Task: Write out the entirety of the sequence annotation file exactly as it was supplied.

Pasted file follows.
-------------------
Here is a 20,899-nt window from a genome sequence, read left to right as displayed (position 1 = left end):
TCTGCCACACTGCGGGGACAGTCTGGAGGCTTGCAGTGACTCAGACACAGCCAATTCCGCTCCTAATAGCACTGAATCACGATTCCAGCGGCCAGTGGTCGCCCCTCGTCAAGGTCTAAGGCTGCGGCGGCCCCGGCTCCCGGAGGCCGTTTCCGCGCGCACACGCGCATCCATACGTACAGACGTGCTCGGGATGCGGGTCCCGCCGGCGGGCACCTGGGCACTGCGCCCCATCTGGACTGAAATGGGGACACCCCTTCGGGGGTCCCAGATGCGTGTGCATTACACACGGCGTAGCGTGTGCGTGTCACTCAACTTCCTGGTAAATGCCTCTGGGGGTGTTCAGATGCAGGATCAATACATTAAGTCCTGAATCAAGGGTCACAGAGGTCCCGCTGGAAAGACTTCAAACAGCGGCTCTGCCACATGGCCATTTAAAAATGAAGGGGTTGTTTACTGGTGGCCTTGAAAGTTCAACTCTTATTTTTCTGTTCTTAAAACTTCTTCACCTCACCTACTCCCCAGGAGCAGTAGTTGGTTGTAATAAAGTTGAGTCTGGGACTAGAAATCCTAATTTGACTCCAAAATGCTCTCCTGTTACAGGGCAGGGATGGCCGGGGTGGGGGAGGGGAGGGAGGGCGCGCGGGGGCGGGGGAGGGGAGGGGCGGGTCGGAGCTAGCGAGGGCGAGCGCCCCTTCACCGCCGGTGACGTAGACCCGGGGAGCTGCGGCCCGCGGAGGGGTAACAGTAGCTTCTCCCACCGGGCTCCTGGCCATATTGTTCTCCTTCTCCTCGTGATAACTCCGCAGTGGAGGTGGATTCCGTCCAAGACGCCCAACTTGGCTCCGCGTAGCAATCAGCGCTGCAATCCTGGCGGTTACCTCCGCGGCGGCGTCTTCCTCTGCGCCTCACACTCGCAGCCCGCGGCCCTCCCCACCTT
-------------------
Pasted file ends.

Here is a 20,899-nt window from a genome sequence, read left to right as displayed (position 1 = left end):
TCTGCCACACTGCGGGGACAGTCTGGAGGCTTGCAGTGACTCAGACACAGCCAATTCCGCTCCTAATAGCACTGAATCACGATTCCAGCGGCCAGTGGTCGCCCCTCGTCAAGGTCTAAGGCTGCGGCGGCCCCGGCTCCCGGAGGCCGTTTCCGCGCGCACACGCGCATCCATACGTACAGACGTGCTCGGGATGCGGGTCCCGCCGGCGGGCACCTGGGCACTGCGCCCCATCTGGACTGAAATGGGGACACCCCTTCGGGGGTCCCAGATGCGTGTGCATTACACACGGCGTAGCGTGTGCGTGTCACTCAACTTCCTGGTAAATGCCTCTGGGGGTGTTCAGATGCAGGATCAATACATTAAGTCCTGAATCAAGGGTCACAGAGGTCCCGCTGGAAAGACTTCAAACAGCGGCTCTGCCACATGGCCATTTAAAAATGAAGGGGTTGTTTACTGGTGGCCTTGAAAGTTCAACTCTTATTTTTCTGTTCTTAAAACTTCTTCACCTCACCTACTCCCCAGGAGCAGTAGTTGGTTGTAATAAAGTTGAGTCTGGGACTAGAAATCCTAATTTGACTCCAAAATGCTCTCCTGTTACAGGGCAGGGATGGCCGGGGTGGGGGAGGGGAGGGAGGGCGCGCGGGGGCGGGGGAGGGGAGGGGCGGGTCGGAGCTAGCGAGGGCGAGCGCCCCTTCACCGCCGGTGACGTAGACCCGGGGAGCTGCGGCCCGCGGAGGGGTAACAGTAGCTTCTCCCACCGGGCTCCTGGCCATATTGTTCTCCTTCTCCTCGTGATAACTCCGCAGTGGAGGTGGATTCCGTCCAAGACGCCCAACTTGGCTCCGCGTAGCAATCAGCGCTGCAATCCTGGCGGTTACCTCCGCGGCGGCGTCTTCCTCTGCGCCTCACACTCGCAGCCCGCGGCCCTCCCCACCTT